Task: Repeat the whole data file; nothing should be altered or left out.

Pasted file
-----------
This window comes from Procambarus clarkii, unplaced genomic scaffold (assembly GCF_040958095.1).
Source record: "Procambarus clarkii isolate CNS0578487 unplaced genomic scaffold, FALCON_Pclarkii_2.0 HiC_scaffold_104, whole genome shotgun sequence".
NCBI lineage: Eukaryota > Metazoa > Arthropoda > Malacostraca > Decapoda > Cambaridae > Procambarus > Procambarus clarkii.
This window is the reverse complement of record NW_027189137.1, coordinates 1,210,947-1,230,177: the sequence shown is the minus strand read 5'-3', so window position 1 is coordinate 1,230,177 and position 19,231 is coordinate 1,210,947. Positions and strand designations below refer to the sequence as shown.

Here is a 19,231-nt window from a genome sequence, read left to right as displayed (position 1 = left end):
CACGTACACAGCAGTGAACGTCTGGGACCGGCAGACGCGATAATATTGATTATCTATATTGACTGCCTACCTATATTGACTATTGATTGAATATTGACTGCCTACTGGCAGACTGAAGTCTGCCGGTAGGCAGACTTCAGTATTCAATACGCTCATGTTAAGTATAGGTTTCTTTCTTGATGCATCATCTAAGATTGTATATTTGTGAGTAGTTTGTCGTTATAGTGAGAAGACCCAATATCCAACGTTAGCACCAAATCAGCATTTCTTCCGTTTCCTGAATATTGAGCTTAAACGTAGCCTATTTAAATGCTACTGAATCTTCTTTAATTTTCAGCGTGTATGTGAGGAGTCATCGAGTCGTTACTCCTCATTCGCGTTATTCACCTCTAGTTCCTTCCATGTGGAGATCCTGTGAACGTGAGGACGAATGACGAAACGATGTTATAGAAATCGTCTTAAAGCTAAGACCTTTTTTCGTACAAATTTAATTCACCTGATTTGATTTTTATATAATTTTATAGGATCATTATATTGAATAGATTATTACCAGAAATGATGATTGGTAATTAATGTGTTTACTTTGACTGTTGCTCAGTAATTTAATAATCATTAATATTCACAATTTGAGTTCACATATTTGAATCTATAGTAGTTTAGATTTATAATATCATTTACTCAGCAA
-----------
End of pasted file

This window comes from Procambarus clarkii, unplaced genomic scaffold (assembly GCF_040958095.1).
Source record: "Procambarus clarkii isolate CNS0578487 unplaced genomic scaffold, FALCON_Pclarkii_2.0 HiC_scaffold_104, whole genome shotgun sequence".
NCBI lineage: Eukaryota > Metazoa > Arthropoda > Malacostraca > Decapoda > Cambaridae > Procambarus > Procambarus clarkii.
This window is the reverse complement of record NW_027189137.1, coordinates 1,210,947-1,230,177: the sequence shown is the minus strand read 5'-3', so window position 1 is coordinate 1,230,177 and position 19,231 is coordinate 1,210,947. Positions and strand designations below refer to the sequence as shown.

Here is a 19,231-nt window from a genome sequence, read left to right as displayed (position 1 = left end):
CACGTACACAGCAGTGAACGTCTGGGACCGGCAGACGCGATAATATTGATTATCTATATTGACTGCCTACCTATATTGACTATTGATTGAATATTGACTGCCTACTGGCAGACTGAAGTCTGCCGGTAGGCAGACTTCAGTATTCAATACGCTCATGTTAAGTATAGGTTTCTTTCTTGATGCATCATCTAAGATTGTATATTTGTGAGTAGTTTGTCGTTATAGTGAGAAGACCCAATATCCAACGTTAGCACCAAATCAGCATTTCTTCCGTTTCCTGAATATTGAGCTTAAACGTAGCCTATTTAAATGCTACTGAATCTTCTTTAATTTTCAGCGTGTATGTGAGGAGTCATCGAGTCGTTACTCCTCATTCGCGTTATTCACCTCTAGTTCCTTCCATGTGGAGATCCTGTGAACGTGAGGACGAATGACGAAACGATGTTATAGAAATCGTCTTAAAGCTAAGACCTTTTTTCGTACAAATTTAATTCACCTGATTTGATTTTTATATAATTTTATAGGATCATTATATTGAATAGATTATTACCAGAAATGATGATTGGTAATTAATGTGTTTACTTTGACTGTTGCTCAGTAATTTAATAATCATTAATATTCACAATTTGAGTTCACATATTTGAATCTATAGTAGTTTAGATTTATAATATCATTTACTCAGCAA